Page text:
If you are sick, take your sick day. It’s so easy to say “I can work even if I’m sick, or I can do part of my work.” that attitude doesn’t work for you or your employer! That is why your employer offers sick days, to let you recover and not be sick. Working while you are sick just helps your sickness to hang on!
Make sure to take vacation time as well! What? Why should I take vacations? I mean I’m living the life, working from home… isn’t this a vacation already? Well if it feels like a vacation, then you’re not really working and you need to review what it is you are doing, right? And you still need to work on that work/life balance, and vacations help you relax and recharge!
You should work the same way that you would work in the office, as you do when you are home. Just imagine your boss is right outside your door, waiting to come in and see what’s going on with you. Keep it straight!
Fourth, Go into the office every once in a while
“Hey!” your thinking, “if I’m working from home, why would I have to or want to go into the office every once in a while?”. Good question! Almost every job out there has a relationship component. Your relationship with your manager and coworkers… If you never step foot in the office again, they could forget you, and that’s not something you want. Facetime when you are working from home is more important because you get less of it. If your team has meetings every week, or monthly, make sure that you make it to those meetings so you can interact with your team. Most of your interactions will take place via email (which is a totally new topic in itself) and phone.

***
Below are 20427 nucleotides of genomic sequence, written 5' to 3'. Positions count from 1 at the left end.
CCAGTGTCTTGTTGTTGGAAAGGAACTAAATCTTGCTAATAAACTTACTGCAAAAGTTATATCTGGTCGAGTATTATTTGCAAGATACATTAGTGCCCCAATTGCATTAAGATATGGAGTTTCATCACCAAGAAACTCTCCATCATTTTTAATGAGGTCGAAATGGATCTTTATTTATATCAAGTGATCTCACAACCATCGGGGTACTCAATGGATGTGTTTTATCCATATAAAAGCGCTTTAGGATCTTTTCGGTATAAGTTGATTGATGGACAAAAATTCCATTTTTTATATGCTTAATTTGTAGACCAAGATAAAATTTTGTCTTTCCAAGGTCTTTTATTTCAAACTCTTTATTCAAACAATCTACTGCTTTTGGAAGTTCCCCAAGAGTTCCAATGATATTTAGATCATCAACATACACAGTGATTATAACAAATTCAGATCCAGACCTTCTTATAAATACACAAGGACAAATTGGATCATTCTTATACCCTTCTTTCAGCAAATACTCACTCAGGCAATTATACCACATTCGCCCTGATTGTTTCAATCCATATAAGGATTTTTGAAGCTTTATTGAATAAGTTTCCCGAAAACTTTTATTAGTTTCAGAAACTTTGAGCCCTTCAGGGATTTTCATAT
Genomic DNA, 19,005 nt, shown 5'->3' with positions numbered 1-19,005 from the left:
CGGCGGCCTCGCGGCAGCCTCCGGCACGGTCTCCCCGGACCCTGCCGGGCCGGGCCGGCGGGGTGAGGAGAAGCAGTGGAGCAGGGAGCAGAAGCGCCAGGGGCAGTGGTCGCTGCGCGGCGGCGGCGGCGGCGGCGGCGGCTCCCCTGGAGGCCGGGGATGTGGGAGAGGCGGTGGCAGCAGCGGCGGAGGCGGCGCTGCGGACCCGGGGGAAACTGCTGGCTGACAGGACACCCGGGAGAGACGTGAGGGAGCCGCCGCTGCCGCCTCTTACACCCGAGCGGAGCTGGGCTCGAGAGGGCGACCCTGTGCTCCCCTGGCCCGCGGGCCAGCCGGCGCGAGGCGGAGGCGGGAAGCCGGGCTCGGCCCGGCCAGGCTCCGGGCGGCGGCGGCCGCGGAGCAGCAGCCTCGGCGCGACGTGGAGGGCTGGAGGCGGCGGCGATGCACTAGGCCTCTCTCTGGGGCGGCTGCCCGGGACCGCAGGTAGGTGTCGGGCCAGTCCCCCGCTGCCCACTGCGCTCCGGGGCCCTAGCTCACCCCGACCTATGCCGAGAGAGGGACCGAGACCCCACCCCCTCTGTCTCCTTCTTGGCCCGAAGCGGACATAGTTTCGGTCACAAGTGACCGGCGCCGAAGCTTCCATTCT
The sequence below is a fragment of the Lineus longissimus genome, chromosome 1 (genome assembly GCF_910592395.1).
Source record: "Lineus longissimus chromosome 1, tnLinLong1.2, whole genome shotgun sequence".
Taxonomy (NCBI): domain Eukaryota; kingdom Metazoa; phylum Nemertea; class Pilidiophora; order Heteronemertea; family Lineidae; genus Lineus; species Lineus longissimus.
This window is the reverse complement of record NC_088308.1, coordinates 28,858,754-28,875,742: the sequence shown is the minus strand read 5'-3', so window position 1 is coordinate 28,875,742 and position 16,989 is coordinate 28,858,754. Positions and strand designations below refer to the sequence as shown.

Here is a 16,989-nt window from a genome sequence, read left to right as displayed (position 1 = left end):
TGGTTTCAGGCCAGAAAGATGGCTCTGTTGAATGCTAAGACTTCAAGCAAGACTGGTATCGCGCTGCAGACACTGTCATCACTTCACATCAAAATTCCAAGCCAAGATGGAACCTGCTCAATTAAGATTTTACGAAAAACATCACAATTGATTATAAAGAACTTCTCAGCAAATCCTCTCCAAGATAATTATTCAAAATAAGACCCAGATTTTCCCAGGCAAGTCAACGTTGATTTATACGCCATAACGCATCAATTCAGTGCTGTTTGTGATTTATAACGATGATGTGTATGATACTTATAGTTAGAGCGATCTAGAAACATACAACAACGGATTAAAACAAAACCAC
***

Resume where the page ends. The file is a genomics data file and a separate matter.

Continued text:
Make sure you reply quickly to email and return calls in a timely manner if you are home based. It will show that you are working effectively and are on the ball, even if you are working from home.
Fifth, Choose a solid phone option
I’m not just talking about a phone, although that is a great point to make here as well. Don’t go out and buy a $10 telephone from walmart and expect it to last through some serious work useage. Spend a little and buy up! For example I plunked $150 down for my Clarity by Polycom phone, which I picked up at Radio Shack. It was one of the best phones on the market 11 years ago and for me it still is. The clarity rocks and it is an awesome speaker phone (it doesn’t sound like your on speaker to the people you are on the phone with.)
What I was going to say was to chose a phone option that works consitently for you. My current company offers work from home employees VOIP, which is a piece of software that links to the company phone switch, and operates over the internet. I chose not to sign up for that since the technology depends on the software running on a PC. Reboot the PC, forget to start the VOIP software? All calls now go to your voicemail. And the quality of the call can be affected by the computer itself, the speed of the computer, or how much ram it has… and if it’s bogged down running other software…. this can cause static drop outs and so on.
It’s a good idea to get a phone number you can forward to your home office, or cell phone that will allow people to leave messages at that phone number, not your home phone or cell phone, keeping your work messages in one location. The nice thing about phone numbers you can forward is that you can have them follow you and not have to give your company, coworkers, or clients a list of phone numbers that they could reach you at. I personally use two different services in addition to having a land line from my cable provider (the combination of land line and virtual phone number works great!)
Accessline is a paid service that costs $19 per month or so depending on what features you need. And google voice is mostly free (unless you use their system to dial out).
And there you have a few things to consider. More on the way.